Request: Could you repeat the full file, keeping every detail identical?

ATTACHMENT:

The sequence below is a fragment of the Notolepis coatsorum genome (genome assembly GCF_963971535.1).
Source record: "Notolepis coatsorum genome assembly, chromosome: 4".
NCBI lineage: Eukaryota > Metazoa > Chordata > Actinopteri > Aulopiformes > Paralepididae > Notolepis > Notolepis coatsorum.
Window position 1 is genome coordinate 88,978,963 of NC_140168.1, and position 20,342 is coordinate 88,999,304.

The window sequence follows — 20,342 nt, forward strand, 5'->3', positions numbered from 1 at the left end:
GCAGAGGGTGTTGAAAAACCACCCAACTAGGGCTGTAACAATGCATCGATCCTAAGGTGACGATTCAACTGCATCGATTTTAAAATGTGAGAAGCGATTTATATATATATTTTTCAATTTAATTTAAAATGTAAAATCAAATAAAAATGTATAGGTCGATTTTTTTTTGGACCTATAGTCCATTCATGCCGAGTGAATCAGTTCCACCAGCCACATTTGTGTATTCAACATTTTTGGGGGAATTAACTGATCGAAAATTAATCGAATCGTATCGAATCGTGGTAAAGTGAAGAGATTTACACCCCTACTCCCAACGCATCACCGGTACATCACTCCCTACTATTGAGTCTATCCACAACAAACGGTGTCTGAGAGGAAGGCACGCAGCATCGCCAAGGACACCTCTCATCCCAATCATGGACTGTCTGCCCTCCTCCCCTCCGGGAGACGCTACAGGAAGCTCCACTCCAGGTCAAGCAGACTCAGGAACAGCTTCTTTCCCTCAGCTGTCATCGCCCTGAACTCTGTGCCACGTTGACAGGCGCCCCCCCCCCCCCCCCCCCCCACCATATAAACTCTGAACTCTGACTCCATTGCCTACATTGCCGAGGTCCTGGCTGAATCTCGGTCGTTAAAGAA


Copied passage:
The sequence below is a fragment of the Notolepis coatsorum genome (genome assembly GCF_963971535.1).
Source record: "Notolepis coatsorum genome assembly, chromosome: 4".
NCBI lineage: Eukaryota > Metazoa > Chordata > Actinopteri > Aulopiformes > Paralepididae > Notolepis > Notolepis coatsorum.
Window position 1 is genome coordinate 88,978,963 of NC_140168.1, and position 20,342 is coordinate 88,999,304.

The window sequence follows — 20,342 nt, forward strand, 5'->3', positions numbered from 1 at the left end:
GCAGAGGGTGTTGAAAAACCACCCAACTAGGGCTGTAACAATGCATCGATCCTAAGGTGACGATTCAACTGCATCGATTTTAAAATGTGAGAAGCGATTTATATATATATTTTTCAATTTAATTTAAAATGTAAAATCAAATAAAAATGTATAGGTCGATTTTTTTTTGGACCTATAGTCCATTCATGCCGAGTGAATCAGTTCCACCAGCCACATTTGTGTATTCAACATTTTTGGGGGAATTAACTGATCGAAAATTAATCGAATCGTATCGAATCGTGGTAAAGTGAAGAGATTTACACCCCTACTCCCAACGCATCACCGGTACATCACTCCCTACTATTGAGTCTATCCACAACAAACGGTGTCTGAGAGGAAGGCACGCAGCATCGCCAAGGACACCTCTCATCCCAATCATGGACTGTCTGCCCTCCTCCCCTCCGGGAGACGCTACAGGAAGCTCCACTCCAGGTCAAGCAGACTCAGGAACAGCTTCTTTCCCTCAGCTGTCATCGCCCTGAACTCTGTGCCACGTTGACAGGCGCCCCCCCCCCCCCCCCCCCCCACCATATAAACTCTGAACTCTGACTCCATTGCCTACATTGCCGAGGTCCTGGCTGAATCTCGGTCGTTAAAGAA